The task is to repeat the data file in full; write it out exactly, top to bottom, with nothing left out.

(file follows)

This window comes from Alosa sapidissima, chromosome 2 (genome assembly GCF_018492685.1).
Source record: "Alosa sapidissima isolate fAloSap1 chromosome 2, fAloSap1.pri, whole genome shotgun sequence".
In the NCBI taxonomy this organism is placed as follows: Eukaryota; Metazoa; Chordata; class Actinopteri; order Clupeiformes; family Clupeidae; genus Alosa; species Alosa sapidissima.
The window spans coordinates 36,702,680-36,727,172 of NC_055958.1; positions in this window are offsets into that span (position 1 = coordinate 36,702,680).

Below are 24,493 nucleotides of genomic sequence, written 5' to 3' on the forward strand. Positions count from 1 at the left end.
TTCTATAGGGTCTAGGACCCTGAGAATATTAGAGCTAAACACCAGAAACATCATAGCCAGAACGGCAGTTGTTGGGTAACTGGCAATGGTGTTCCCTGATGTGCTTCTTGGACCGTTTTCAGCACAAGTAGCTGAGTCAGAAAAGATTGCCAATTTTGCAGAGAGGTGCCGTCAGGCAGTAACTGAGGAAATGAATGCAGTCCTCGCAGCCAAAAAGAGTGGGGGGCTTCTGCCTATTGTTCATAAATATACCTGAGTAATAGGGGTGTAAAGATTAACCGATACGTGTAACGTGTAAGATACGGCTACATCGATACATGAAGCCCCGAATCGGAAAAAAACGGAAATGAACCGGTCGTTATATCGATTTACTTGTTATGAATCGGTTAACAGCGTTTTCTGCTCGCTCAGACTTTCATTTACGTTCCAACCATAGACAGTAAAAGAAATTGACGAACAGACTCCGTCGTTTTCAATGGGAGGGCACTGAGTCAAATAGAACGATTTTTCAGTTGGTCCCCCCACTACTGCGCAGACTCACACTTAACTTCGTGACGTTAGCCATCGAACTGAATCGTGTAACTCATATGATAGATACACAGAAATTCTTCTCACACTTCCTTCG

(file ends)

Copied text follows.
This window comes from Alosa sapidissima, chromosome 2 (genome assembly GCF_018492685.1).
Source record: "Alosa sapidissima isolate fAloSap1 chromosome 2, fAloSap1.pri, whole genome shotgun sequence".
In the NCBI taxonomy this organism is placed as follows: Eukaryota; Metazoa; Chordata; class Actinopteri; order Clupeiformes; family Clupeidae; genus Alosa; species Alosa sapidissima.
The window spans coordinates 36,702,680-36,727,172 of NC_055958.1; positions in this window are offsets into that span (position 1 = coordinate 36,702,680).

Below are 24,493 nucleotides of genomic sequence, written 5' to 3' on the forward strand. Positions count from 1 at the left end.
TTCTATAGGGTCTAGGACCCTGAGAATATTAGAGCTAAACACCAGAAACATCATAGCCAGAACGGCAGTTGTTGGGTAACTGGCAATGGTGTTCCCTGATGTGCTTCTTGGACCGTTTTCAGCACAAGTAGCTGAGTCAGAAAAGATTGCCAATTTTGCAGAGAGGTGCCGTCAGGCAGTAACTGAGGAAATGAATGCAGTCCTCGCAGCCAAAAAGAGTGGGGGGCTTCTGCCTATTGTTCATAAATATACCTGAGTAATAGGGGTGTAAAGATTAACCGATACGTGTAACGTGTAAGATACGGCTACATCGATACATGAAGCCCCGAATCGGAAAAAAACGGAAATGAACCGGTCGTTATATCGATTTACTTGTTATGAATCGGTTAACAGCGTTTTCTGCTCGCTCAGACTTTCATTTACGTTCCAACCATAGACAGTAAAAGAAATTGACGAACAGACTCCGTCGTTTTCAATGGGAGGGCACTGAGTCAAATAGAACGATTTTTCAGTTGGTCCCCCCACTACTGCGCAGACTCACACTTAACTTCGTGACGTTAGCCATCGAACTGAATCGTGTAACTCATATGATAGATACACAGAAATTCTTCTCACACTTCCTTCG